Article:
Somehow, and I don’t understand how it happened so quickly, the time has come again for Notting Hill Carnival. This is probably a repeat of what I said in last year’s blog but just to explain again… It happens on the last bank holiday weekend of August and is made up of 2 days – Sunday which is children’s day or family day, and Monday which is a bigger thing because it’s adults’ day.
You have a choice of participating in the carnival procession or just going as part of the public/crowd (going to dance at the stationery sound systems, buying food and drinks from the stalls, watching the procession etc). Last year I went as part of the general crowd on the Sunday and “played mas” (took part in the procession on Monday in a costume. That night I stayed at my little nieces’ house and they said they’d like to do it on children’s day next year, so that’s what happened today.
My “band” (group/float) from last year is called Burrokeets, and on Sunday they run a float called Candy Mas, so I thought it made sense for us to book a place with them for me and my nieces. They’d never been before so had no idea what to expect apart from loud music and free sweets (hence the name Candy Mas).
This morning my half brother Matthew (their dad) drove us to the meeting point for 11am because we’d been told the float would leave at 12. It was funny because we brought their dog with us and so Matthew (the only white middle aged man in sight) was casually walking around the meeting point with a dog. Dogs aren’t exactly a common sight at carnival and I think people actually assumed that the dog was going to take part in the procession!
After about an hour of waiting around we all assembled behind the truck and Matthew drove off (with the dog, probably to the relief of the other participants) and once we reached the actual carnival (we started on a side road so it took a while), the paint and powder was being handed out from the truck. Throwing paint and powder over everyone is a Jouvert tradition (Jouvert means the start of carnival). Jouvert actually happens at about 7am, so obviously when we were throwing it it wasn’t actual Jouvert, but that’s why it was happening basically.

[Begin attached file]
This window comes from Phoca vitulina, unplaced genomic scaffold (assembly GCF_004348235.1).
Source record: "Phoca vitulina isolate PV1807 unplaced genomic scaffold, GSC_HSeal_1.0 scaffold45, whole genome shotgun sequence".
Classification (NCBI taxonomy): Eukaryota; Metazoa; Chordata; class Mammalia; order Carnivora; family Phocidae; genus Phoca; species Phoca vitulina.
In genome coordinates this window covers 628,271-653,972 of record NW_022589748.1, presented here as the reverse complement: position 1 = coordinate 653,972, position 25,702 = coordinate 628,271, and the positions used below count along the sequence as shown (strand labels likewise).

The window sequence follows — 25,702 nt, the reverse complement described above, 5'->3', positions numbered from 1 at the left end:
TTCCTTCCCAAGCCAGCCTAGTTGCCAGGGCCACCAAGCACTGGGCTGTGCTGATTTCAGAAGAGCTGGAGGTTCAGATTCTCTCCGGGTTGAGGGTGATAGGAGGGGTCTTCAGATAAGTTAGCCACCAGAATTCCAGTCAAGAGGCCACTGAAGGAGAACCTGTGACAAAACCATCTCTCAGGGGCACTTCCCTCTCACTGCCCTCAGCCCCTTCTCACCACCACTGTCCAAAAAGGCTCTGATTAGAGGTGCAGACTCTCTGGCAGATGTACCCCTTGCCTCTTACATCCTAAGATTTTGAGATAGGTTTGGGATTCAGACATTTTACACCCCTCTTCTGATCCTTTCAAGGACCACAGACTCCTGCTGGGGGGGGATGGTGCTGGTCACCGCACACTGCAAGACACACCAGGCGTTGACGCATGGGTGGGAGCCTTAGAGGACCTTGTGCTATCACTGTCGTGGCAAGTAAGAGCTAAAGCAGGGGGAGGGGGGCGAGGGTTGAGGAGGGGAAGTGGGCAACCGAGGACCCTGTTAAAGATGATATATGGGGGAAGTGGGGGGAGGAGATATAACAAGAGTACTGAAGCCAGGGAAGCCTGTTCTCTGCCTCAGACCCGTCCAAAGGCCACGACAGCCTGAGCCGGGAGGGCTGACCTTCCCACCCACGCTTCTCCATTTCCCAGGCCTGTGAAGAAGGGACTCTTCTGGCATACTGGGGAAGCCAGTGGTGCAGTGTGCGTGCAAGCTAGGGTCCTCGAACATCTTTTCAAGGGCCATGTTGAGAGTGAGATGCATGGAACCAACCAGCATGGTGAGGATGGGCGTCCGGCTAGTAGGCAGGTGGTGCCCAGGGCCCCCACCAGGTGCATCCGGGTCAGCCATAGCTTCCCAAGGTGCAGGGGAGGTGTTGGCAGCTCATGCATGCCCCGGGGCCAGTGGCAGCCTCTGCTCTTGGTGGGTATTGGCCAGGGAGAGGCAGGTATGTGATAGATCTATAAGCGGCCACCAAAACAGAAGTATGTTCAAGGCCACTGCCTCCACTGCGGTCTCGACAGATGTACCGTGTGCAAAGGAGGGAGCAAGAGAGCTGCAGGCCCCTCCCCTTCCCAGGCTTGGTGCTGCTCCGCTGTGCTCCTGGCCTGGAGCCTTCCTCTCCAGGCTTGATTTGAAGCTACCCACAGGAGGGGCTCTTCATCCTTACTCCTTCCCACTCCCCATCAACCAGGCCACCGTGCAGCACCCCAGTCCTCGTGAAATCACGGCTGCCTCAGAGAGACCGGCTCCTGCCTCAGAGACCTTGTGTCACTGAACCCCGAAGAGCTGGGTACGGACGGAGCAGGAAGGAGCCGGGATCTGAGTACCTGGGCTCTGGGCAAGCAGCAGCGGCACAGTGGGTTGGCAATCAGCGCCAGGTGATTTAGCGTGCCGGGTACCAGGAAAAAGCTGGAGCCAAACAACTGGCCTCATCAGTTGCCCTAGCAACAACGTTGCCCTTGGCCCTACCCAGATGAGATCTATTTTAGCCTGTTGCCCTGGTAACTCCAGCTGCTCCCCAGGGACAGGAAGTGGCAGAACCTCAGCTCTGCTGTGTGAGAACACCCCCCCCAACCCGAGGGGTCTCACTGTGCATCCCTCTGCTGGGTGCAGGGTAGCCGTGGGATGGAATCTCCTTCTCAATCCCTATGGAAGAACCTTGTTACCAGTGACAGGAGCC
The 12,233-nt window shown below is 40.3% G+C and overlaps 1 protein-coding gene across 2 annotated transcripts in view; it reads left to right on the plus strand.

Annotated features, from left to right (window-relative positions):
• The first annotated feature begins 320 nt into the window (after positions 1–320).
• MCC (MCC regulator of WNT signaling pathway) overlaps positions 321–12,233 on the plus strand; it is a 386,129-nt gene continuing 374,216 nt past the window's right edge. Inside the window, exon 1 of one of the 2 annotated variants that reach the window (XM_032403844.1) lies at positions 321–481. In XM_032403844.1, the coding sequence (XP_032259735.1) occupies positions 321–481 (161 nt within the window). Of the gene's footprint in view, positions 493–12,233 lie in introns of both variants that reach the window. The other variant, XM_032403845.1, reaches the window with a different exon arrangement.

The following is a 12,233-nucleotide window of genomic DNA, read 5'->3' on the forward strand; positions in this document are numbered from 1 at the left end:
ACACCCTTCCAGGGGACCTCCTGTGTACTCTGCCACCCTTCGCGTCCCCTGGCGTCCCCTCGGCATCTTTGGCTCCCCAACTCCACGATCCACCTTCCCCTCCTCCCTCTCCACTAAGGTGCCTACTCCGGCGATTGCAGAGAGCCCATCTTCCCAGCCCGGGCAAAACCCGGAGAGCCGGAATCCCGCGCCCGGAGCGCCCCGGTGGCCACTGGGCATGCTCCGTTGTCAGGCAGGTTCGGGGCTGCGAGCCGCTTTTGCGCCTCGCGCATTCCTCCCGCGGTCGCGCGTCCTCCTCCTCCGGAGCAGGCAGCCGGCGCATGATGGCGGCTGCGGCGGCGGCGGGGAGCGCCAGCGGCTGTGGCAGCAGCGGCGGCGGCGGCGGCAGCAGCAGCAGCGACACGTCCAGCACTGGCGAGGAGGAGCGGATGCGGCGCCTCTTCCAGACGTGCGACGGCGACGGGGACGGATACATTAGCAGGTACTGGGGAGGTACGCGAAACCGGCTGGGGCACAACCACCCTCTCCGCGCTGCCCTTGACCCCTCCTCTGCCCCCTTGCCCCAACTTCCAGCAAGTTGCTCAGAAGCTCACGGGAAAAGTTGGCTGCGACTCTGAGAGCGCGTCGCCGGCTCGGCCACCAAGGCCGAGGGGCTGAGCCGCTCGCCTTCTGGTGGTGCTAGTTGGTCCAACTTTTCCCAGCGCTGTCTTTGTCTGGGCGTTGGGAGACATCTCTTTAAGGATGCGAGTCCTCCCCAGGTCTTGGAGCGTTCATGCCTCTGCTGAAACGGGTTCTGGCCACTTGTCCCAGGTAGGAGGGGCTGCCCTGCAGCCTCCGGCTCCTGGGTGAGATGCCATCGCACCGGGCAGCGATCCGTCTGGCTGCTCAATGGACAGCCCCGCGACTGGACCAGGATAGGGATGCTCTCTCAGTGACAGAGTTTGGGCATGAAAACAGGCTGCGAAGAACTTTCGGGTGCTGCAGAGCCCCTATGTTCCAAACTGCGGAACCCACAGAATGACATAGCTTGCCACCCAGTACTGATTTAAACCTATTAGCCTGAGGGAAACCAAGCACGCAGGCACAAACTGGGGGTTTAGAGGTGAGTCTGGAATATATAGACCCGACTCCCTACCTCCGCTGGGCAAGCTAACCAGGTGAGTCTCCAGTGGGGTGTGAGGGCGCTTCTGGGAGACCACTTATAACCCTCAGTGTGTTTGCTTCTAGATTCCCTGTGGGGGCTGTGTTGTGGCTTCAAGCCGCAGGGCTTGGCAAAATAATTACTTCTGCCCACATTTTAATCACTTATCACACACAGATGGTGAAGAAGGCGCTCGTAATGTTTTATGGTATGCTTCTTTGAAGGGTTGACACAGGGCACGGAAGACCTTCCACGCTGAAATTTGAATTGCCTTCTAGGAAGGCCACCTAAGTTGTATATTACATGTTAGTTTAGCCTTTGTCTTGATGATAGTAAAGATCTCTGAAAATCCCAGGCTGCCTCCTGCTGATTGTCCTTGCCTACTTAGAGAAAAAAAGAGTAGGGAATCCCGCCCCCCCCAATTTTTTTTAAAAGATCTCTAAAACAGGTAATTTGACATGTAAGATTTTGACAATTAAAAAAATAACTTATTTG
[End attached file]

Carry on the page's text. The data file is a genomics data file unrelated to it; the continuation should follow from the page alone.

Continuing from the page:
My nieces were keen to get involved so we ran to the truck and were handed some bottles of paint while other people were given packets of “candy fog” (brightly coloured powder). Mary, the older one, decided to pour half her green bottle all over Rose’s head, and we got caught in the firing line of some paint from the other participants. This photo was taken before the worst of it:
I forgot to mention earlier… As you can see in the photo we’re all wearing Candy Mas tshirts. On the Sunday most participants are in tshirts rather than costumes, so you pay about £30 for a tshirt with your band’s logo on it, and that also gets you the powder, paint, lunch and unlimited drinks from the truck.
The paint and powder continued to be thrown for most of the day but not as much as at the beginning. Other than that everyone was just dancing and singing to the very loud music coming from the giant speakers on the truck. There was also a live performance on the truck from a Trinidadian singer.
I didn’t think the girls would be able to last all day but they did well to keep walking until 4pm without really any complaints. By that point I could see that the two younger ones were getting tired so Mary and I agreed to call it a day because otherwise it would be too much for them so we found our way out of the carnival and to a kebab shop where we ate disgusting greasy food and waited for their dad to pick us up.
The security (stewards holding ropes to make barriers) were efficient and it was completely safe within their barriers (so in our band) so to be honest I’d recommend playing mas in a family band on the Sunday with your kids more than I’d recommend just going as part of the public because it’s way less crowded behind the truck and the atmosphere is really positive and fun.